02 July, 2019
Scientists report that the first object from another star system found speeding through our solar system in 2017 was not an alien spaceship.
Astronomers named the cigar-shaped object ‘Oumuamua, but they still do not know exactly what it is. Its strange shape and movements made some scientists wonder whether ‘Oumuamua was some kind of technology from a distant world. They wondered whether alien beings had created the object to explore the universe.
But after studying records from the 2017 sighting, an international team of researchers wrote that "we find no compelling evidence to favor an alien explanation."
Scientists followed Oumuamua from October 14, 2017, until January 2, 2018. They raced to collect as much data as possible as it passed through our solar system. Then it became too difficult to see, even using the most powerful telescopes.
The object has a reddish color and is estimated to be about 800 meters long.
"Our key finding is that ‘Oumuamua's properties are consistent with a natural origin, and an alien explanation is unwarranted," said astronomer Matthew Knight. He works at the University of Maryland and was co-leader of the study. The findings were reported in the journal Nature Astronomy.
"We have never seen anything like 'Oumuamua in our solar system. It's really a mystery still," Knight said. "The alien spacecraft hypothesis is a fun idea," he added, but the study suggests there are many natural explanations for it.
‘Oumuamua was first seen by the Pan-STARRS1 telescope at the University of Hawaii. Its name in the native Hawaiian language means a messenger arriving from a great distance.
Knight said it is not easy to describe Oumuamua as a comet or asteroid. Asteroids are rocky, with no ice, and comets are a mixture of rock and ice, so the scientists decided to use the more general word, "object."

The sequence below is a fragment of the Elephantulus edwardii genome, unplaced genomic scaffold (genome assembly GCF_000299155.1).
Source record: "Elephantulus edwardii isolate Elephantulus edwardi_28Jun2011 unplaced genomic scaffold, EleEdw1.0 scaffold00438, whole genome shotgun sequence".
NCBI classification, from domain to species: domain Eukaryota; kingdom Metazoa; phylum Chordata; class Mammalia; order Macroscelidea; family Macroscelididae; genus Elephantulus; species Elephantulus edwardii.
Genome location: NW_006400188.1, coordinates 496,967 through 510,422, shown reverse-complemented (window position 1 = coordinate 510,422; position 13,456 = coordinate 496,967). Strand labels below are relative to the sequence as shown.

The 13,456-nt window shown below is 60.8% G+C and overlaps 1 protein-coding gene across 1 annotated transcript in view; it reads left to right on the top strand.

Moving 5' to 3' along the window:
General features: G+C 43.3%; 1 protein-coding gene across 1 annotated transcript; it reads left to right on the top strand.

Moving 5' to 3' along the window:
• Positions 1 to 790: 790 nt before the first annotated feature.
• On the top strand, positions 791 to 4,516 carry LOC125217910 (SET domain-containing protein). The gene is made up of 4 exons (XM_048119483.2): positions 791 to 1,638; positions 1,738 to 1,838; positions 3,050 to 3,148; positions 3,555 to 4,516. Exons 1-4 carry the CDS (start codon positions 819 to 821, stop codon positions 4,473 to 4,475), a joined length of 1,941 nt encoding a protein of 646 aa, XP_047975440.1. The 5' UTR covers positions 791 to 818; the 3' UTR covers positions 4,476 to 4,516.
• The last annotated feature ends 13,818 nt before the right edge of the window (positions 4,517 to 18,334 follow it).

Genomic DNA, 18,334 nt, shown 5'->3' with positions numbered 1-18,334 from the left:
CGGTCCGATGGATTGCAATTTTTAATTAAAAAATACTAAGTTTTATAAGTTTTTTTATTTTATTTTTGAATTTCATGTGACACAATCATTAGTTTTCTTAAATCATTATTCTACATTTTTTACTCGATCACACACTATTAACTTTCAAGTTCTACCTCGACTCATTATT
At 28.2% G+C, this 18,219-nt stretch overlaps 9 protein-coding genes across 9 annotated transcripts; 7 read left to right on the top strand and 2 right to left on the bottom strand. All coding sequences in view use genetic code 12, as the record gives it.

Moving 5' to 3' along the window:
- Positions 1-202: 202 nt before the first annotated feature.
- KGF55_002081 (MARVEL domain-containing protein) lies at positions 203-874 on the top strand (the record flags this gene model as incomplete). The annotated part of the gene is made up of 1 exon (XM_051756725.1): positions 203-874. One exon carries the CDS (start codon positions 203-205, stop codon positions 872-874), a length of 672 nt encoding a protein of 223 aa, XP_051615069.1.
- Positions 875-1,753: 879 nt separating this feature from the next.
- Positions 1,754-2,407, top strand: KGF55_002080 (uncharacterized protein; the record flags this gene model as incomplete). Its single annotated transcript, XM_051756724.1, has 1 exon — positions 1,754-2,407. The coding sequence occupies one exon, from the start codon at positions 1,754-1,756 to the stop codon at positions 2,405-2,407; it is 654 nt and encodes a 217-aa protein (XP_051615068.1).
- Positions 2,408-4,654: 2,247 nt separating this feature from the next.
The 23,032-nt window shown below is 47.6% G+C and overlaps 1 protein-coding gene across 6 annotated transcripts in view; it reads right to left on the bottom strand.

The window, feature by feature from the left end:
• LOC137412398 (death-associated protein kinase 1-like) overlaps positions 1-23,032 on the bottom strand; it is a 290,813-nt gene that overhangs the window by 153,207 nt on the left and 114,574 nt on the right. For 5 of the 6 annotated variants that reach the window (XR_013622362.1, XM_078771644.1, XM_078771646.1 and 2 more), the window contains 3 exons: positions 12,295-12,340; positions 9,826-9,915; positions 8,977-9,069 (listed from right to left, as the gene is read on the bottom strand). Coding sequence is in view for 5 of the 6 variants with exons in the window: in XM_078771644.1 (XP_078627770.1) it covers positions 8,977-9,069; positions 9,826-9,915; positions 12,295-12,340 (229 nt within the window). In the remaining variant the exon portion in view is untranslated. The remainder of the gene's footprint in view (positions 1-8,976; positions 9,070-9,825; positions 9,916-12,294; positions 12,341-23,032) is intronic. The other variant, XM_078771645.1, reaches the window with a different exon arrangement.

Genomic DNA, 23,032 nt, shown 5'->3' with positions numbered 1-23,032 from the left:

Oumuamua was ejected from a distant star system and is moving through interstellar space and through our solar system. It has a strange spinning movement, much like a bottle laying on the ground, spinning on its side. It moves like a comet, but does not have evidence of gas emissions like a comet.
The researchers wrote that a "straightforward explanation for Oumuamua is that it is a planetesimal." That means a planetary building block - or a piece of one - formed in a faraway star system.
What it is made of remains a mystery, including whether it is just rock, or includes some metal or other particles.
When another telescope begins operating in 2022, Knight said, researchers believe scientists will start seeing more objects like it every year. That telescope is called the Large Synoptic Survey Telescope, or LSST.
As for ‘Oumuamua, it is currently on the other side of the planet Saturn, continuing its trip, flying out of our solar system, to who knows where.
I'm Jill Robbins.
Anne Ball wrote this story for VOA Learning English. Her report was based on information from the Reuters news agency and The University of Maryland. George Grow was the editor.
What do you think of our space visitor, ‘Oumuamua? Let us know what you think of this story. Write to us in the comments section below.
Words in This Story
alien – n. from somewhere other than the planet Earth
cigar – n. a roll of tobacco leaves that is longer and thicker than a cigarette and that is smoked
compel – v. to force someone to do something
favor – v. to support
data – n. facts or information used usually to calculate, analyze, or plan something
consistent – adj. always acting or behaving in the same way
unwarranted – adj. unreasonable
hypothesis – n. an idea or theory that is not proven but that leads to further study or discussion
eject – v. to push something out
spin – v. to turn or cause someone or something to turn around repeatedly